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World War I: Home

This guide contains resources related to the study of World War I, as well as Australia's involvement in the war.

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Context

A major international conflict fought from 1914 to 1918, World War I was the most deadly and destructive war the world had ever seen to that time. More than 25 countries eventually participated, aligned with either the Allied or the Central powers. The Allies—who won the war—included primarily France, Great Britain, Russia, Italy, Japan, and, from 1917, the United States. The Central Powers consisted mainly of Germany, Austria-Hungary, and the Ottoman Empire (Turkey). World War I felled four great imperial dynasties, in Germany, Russia, Austria-Hungary, and Turkey. It led to revolution in Russia, destabilized Europe, and laid the foundations for World War II. 

On a human scale, the scope of the war was just as monumental. More than 65 million soldiers were mobilized for the armies, navies, and emerging air forces. Some 8.5 million lost their lives, and more than 21 million were wounded. In addition, civilian populations worked as never before to produce enormous quantities of guns, munitions, and other supplies. Because civilians played such an important role, World War I was the first conflict to be called “total war.”

World War I 2016. Britannica School.

Conscription

State Library of NSW.

Without an adequate source of manpower, nations could not assemble large armies. One method for obtaining the needed manpower is conscription, or the draft. Conscription is the orderly selection of people (usually men) for required military service. It is usually employed when a small standing army must be expanded because of the threat or outbreak of war.

Conscription 2016. Britannica School. 

The Different Roles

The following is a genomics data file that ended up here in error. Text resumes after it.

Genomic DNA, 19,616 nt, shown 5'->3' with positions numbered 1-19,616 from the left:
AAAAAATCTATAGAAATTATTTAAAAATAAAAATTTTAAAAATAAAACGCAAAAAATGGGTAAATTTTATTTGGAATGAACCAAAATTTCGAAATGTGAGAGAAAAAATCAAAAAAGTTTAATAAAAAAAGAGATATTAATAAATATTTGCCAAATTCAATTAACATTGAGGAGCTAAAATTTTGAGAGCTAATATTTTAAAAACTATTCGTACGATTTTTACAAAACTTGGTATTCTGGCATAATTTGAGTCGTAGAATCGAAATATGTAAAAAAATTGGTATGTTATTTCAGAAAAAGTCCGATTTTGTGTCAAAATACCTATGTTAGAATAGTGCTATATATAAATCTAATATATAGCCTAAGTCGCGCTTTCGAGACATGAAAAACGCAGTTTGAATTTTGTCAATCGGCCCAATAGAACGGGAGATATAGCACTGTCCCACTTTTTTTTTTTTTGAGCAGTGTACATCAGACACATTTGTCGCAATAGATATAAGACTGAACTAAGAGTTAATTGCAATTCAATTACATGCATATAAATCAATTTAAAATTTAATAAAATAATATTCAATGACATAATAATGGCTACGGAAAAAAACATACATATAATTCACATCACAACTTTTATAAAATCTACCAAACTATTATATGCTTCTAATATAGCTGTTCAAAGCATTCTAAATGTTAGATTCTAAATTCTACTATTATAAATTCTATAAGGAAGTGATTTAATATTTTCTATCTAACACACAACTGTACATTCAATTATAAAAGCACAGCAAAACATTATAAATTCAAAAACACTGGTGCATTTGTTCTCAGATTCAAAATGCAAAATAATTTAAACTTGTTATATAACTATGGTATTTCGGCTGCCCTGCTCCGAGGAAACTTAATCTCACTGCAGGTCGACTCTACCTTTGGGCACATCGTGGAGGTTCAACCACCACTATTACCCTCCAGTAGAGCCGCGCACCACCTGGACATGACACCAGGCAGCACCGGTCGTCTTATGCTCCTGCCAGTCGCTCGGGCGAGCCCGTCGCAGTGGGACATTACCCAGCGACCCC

In 1914 many men 'joined up' for the war as volunteers.

There were many different and important roles for men who went to fight during World War One. Some soldiers could be in the infantry whilst others worked as ambulance drivers, cooks, engineers and medics to name a few.

Many volunteers were able to use the skills learned from their jobs at home to help the war effort. They joined the Armed Forces which consisted of the Navy, Army and Air Force (Royal Flying Corps). They would join the service where their skills were most useful.

By 1916 the Armed Forces were so short of men that a law was passed forcing men to join up. This was called 'conscription'. Many men had never even left their home town or village before but soon they were in the thick of battles. At first, unmarried men aged 18 to 41 were called up and then married men of the same age.

BBC, 2016.

Life for women changed dramatically during the war because so many men were away fighting. Many women took paid jobs outside the home for the first time. By 1918 there were five million women working in Britain. The money they earned contributed to the family's budget and earning money made working women more independent. Many enjoyed the companionship of working in a factory, office or shop rather than doing 'piece work' at home.